Lard – A Healthy Come-Back!

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For much of North Carolina’s history, lard was the common go-to cooking oil. But somehow, in the early 1900s, all that changed. Many historians point to the invention of Crisco and the marketing campaigns that surrounded its launch as the beginning of the end for lard. In 1911, Proctor and Gamble discovered that they could turn a profit on cottonseed by making it into a cooking oil. To do so, they began hydrogenating it (using a chemical process that makes cottonseed oil solid at room temperature). But they still had to convince consumers to stop using lard. They did this by branding it as unhealthy.

Combined with the recipe books that consumers were given away for free along with the purchase of tubs of Crisco –books that, of course, replaced lard with Crisco in every recipe – these early marketing campaigns against lard were remarkably successful. Even now that doctors agree that the saturated fats found in lard are actually far healthier than the trans fats found in hydrogenated oils like Crisco, the reputation has been hard for lard to shed.

Those who don’t know the history of lard’s decline may now be surprised to see its resurgence in restaurants and home kitchens around the country. But not only is lard not unhealthy – it’s a fantastic tool to have in your cooking repertoire. It has a relatively high smoke point, which makes it a fantastic oil to use for frying. It also has a low melting point, which makes it a helpful addition to flakey pastries and pie crusts.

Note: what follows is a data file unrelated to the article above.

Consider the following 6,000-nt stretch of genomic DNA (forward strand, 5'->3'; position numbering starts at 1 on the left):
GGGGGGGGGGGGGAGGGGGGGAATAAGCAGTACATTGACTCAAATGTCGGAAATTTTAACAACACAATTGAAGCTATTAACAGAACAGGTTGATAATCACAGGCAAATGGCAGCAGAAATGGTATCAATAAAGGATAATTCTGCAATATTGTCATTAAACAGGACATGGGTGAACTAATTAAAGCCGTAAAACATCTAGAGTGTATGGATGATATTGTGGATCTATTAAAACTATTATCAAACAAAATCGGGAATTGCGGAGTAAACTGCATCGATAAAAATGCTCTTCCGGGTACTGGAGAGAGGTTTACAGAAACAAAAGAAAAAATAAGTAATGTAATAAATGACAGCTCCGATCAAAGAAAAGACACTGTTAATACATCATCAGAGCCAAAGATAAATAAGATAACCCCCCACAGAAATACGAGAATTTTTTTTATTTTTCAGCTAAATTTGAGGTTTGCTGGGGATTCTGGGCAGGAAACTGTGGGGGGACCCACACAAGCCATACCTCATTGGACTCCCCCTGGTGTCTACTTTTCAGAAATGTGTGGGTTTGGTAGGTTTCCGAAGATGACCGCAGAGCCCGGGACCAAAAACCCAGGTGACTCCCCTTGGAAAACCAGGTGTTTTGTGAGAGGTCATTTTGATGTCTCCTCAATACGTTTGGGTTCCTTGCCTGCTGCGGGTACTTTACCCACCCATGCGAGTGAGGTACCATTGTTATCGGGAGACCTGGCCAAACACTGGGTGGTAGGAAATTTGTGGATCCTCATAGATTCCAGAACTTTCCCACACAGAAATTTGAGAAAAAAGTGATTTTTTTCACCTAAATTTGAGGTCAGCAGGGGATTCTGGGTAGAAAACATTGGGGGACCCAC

Like all meat products, the sourcing of lard matters; if it’s from pasture-raised animals, it’ll be packed with Omega-3 fatty acids. If it’s local, it will also be a sustainable alternative to imported and multi-ingredient oils.

When you incorporate lard into your kitchen, you’re also helping to make sure that the entire animal is utilized.  Firsthand Foods now sells leaf fat from our farmers’ hogs to The Naked Pig, where it is rendered into lard and sold to area chefs and grocery stores, including Weaver Street Market.  Previously, this part of the animal went into the waste stream but now it has a home.  Each step towards whole animal utilization helps make small-scale, local farming more economically viable.

Whether you remember your grandmother cooking with lard and can still conjure up the flaky texture of those biscuits, or whether you’ve never knowingly tasted lard before, think about incorporating it into your cooking! If you’re a chef in the Triangle area, you can order The Naked Pig leaf lard through Firsthand Foods by sending an email to  Home cooks can visit The Naked Pig to order their own leaf lard and check out recipes and cooking tips.